LLB : Shahidbeheshty University : Tehran, Iran, L.L.M: McGill University: Montreal, Canada
- Nargess Tavassolian
- Email address:
- Thesis title:
- Freedom of Thought and Expression in post-1979 Iran ( a Comparative Study Between Iranian law, Islamic Law and International Law)
Nargess Tavassolian is currently doing her PhD in law at SOAS University of London. Her thesis is on the breach of freedom of thought and expression in post-1979 Iran ( A Comparative study between international law, Islamic law and Iranian law). Nargess, is a lawyer in Iran, but left Iran in 2006 in order to pursue her higher education abroad. Being interested in criminology and international law, she decided to do her master in International Criminal law at McGill University in Canada. She has also the experience of working as a legal intern with the prosecution team at the International Criminal Court, International Criminal Tribunal for the Former Yugoslavia and the Special Court for Sierra Leona. In Iran, she worked with many NGOs including the Society for Protecting the Rights of the Child, the Center for Human Rights Defenders and also worked as a legal intern for the office of Shirin Ebadi, Nobel Peace Laureate 2003. She is also a member of the " One Million Signature Campaign for Changing the Discriminatory laws". Nargess, sometimes writes on Iran's legal and social issues, mainly for RoozOnline website/newspaper.
Freedom of expression and freedom to manifest a certain thought or religion is not undisputed even under international law. Rather, it can be restricted to the rights and reputation of others and public order provided that the restrictions be necessary, proportionate and stated in the law. The Iranian government has tried to justify the breach of its human rights obligations including the two rights of freedom of thought, conscience and religion along with the right to freedom of expression, under two pretexts: 1. By arguing that the restrictions that Iran imposes on the right to freedom of thought and expression are legitimate and allowed under international law; 2. By resorting to the cultural relativist argument, stating that in some areas that human rights conflict with Islam, human rights should be forfeited in favour of Islam, because Iranians have the right to live by their own culture and religion. The Iranian government presents these arguments both inside the country through its state media and at the international level (for example at the United Nation Human Rights Council). To some extent, the Iranian government has managed to advance its arguments both in the West and inside Iran.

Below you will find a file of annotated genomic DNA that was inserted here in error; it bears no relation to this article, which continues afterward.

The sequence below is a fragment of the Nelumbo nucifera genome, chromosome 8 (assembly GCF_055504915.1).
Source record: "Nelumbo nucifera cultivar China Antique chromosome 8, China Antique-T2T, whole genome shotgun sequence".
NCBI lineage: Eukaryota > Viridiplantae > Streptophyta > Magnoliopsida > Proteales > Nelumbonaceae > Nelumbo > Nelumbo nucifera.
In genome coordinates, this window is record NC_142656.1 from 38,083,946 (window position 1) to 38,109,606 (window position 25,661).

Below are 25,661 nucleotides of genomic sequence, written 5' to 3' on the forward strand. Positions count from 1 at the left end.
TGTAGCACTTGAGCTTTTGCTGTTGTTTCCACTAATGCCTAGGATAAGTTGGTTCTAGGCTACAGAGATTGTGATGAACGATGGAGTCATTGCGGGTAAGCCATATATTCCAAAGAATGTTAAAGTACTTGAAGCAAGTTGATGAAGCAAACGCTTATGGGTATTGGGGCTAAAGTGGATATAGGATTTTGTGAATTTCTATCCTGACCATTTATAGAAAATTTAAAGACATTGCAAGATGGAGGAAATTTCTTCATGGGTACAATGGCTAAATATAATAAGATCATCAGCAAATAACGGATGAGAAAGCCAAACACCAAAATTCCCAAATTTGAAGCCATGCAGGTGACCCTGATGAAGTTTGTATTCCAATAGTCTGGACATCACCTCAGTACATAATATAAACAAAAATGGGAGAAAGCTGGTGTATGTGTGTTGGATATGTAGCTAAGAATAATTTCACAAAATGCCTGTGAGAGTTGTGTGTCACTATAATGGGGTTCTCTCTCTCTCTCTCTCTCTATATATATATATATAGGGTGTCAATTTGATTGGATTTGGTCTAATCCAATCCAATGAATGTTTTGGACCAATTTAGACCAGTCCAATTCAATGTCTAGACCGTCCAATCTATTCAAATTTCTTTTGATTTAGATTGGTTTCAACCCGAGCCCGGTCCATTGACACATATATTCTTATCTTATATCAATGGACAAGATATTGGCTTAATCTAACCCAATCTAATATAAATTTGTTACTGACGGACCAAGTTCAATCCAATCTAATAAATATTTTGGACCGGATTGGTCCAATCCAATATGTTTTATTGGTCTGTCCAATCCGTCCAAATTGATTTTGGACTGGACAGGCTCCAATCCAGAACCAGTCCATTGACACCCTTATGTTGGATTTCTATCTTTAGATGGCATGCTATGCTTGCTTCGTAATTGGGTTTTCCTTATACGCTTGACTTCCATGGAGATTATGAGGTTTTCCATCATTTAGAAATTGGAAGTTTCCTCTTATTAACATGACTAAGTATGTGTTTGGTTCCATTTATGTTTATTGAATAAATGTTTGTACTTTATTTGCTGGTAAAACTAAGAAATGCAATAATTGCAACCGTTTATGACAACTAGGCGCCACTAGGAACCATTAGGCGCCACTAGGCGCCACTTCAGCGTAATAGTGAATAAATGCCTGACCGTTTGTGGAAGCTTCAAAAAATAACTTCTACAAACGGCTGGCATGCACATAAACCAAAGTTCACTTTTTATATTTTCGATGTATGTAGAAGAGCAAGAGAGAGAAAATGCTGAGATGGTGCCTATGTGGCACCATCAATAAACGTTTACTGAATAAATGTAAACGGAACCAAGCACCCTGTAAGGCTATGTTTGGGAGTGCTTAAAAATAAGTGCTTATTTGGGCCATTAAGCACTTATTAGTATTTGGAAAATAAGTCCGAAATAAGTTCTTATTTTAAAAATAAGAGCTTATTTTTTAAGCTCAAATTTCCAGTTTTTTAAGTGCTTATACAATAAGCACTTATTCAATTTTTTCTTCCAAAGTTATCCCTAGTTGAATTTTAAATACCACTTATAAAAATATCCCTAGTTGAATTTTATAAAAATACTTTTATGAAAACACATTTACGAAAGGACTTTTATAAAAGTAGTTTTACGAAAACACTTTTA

This thesis aims to thwart these two allegations. By examining the limits of freedom of expression and the permitted restrictions under international law, the thesis demonstrates the flaws of Iran’s first argument in that its restriction of rights are permitted under international law. Next, by supporting the legal theory of universalism of human rights and refuting cultural relativism, the thesis challenges the second argument of the Iranian government. The theory of cultural relativism is refuted both at the international level as well as in the specific context of Iran. The thesis looks at the causes of the breach of the freedom of thought and expression in Iran. The infringement of these rights can be traced into two factors: 1. the flawed power structure of Iran which allows abuse of the discretion assigned for the authorities in restricting rights; 2. the contradictory nature of Iranian laws. The thesis concludes that until the flawed power structure is amended and the contradictory laws are revised, there is no hope for upholding human rights (including the right to freedom of thought and expression) in Iran. Localization of human rights will be recommended as a means to implement human rights and to achieve the two mentioned changes. In this process, reformers as well as local NGOs need to work hand-in-hand.
- Participating in a workshop on “Communication & Media”, organized by United for Iran, Article 19 and Arseh Sevom (Third Sphere) Organization, July 2012: Sofia, Bulgaria.
- Participating and presenting in a workshop on “Judicial Reform and Transitional Justice in Iran” organized by Legatum Institute: May 2012: London, UK
- Participating and presenting in the several workshops organized by the World Bank on “Women’s Empowerment in Persian Speaking Countries”: Holland (June 2010) and the UK (December 2011).
- Participating and presenting in a workshop on “Young Leaders and the Strategy of Nonkilling”, organized by the Centre for Global Nonkilling, October 2011: Hawaii, USA.
- Participating in a workshop on “Law and Multiculturalism” at Melbourne University, organized by the University of Melbourne, February-March 2011: Australia.
- Participating in a workshop on “Women in Conflict”, organized by the Nobel Women's Initiative: May 2011: Ottawa, Canada.
- Presenting a paper on “Legal Framework of Homosexuality in Iran”, at the 1st International LGBT Human Rights Summit in the UK: Cardiff, Wales: August 2011.
- Participating in a workshop on Women in Conflict organized by AWID Forum in April 2012.
- Participating in a workshop for online activists, organized by United for Iran, Freedom House and Arseh Sevom (Third Sphere) Organization, December 2012, Holland.
International Criminal Law, International Human Rights Law, Journalism.